Denmark has joined the four other Nordic countries in the top five for gender equality, according to the latest World Economic Forum report.
The Global Gender Gap 2014 report has named Denmark as the fifth best country for gender equality – up from eighth place – meaning the top five positions are now taken up by the Nordic nations. Iceland, Finland, Norway and Sweden make up the top four spots respectively.
Although Denmark was the only country to break into the top five, there was significant movement between sixth and 10th place. Nicaragua jumped four positions to sixth, while Rwanda entered the top 10 for the first time in seventh. The top 10 places were completed by Ireland, the Philippines and Belgium respectively.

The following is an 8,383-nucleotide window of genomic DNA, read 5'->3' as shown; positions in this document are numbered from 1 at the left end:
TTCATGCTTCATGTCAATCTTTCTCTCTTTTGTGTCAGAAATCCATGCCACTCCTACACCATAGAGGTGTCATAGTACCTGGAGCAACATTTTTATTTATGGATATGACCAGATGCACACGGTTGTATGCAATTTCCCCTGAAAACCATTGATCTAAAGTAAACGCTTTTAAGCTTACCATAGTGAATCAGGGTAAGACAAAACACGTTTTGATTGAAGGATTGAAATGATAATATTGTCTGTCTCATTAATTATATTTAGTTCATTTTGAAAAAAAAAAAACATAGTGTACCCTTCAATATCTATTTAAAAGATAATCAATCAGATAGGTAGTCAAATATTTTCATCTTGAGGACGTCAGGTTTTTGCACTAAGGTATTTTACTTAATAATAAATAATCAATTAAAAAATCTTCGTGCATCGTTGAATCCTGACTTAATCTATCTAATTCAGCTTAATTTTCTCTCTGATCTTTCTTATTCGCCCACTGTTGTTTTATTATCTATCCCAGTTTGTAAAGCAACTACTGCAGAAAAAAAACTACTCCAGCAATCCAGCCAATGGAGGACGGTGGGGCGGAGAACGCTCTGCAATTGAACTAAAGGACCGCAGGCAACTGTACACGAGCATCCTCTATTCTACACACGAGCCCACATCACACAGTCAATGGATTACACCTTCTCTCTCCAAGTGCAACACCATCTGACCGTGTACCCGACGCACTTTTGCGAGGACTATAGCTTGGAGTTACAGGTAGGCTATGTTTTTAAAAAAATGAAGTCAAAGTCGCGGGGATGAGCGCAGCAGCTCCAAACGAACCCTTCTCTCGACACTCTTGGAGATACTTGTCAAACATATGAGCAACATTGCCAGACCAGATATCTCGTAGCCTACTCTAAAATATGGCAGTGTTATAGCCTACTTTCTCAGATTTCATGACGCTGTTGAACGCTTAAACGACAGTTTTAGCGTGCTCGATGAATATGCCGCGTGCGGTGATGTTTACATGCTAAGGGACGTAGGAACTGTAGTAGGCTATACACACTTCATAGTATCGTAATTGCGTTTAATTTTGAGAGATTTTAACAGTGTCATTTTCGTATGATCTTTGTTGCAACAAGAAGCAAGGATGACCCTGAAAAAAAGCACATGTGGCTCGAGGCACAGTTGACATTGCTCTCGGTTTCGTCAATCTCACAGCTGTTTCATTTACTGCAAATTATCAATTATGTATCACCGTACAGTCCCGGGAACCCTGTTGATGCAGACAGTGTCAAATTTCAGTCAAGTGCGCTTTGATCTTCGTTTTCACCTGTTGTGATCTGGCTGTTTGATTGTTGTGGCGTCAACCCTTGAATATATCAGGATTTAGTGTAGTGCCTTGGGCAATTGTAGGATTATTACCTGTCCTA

The aim of the Global Gender Gap 2014 is to learn whether nations are distributing their opportunities and resources equitably between men and women, irrespective of income levels.
It measures how big the gender equality gap is in terms of economic opportunity and participation (like leadership and salaries), political empowerment, education, and health and survival relating to sex ratio and life expectancy.
Denmark came out top in education attainment, with full equality in primary, secondary and tertiary education enrolment as well as in literacy rates. But the country did not perform so well in health and survival, finding itself in 65th place.
Overall, however, Denmark has consistently been in the top 10 – while dominating the economic participation category – since the first report was published in 2006.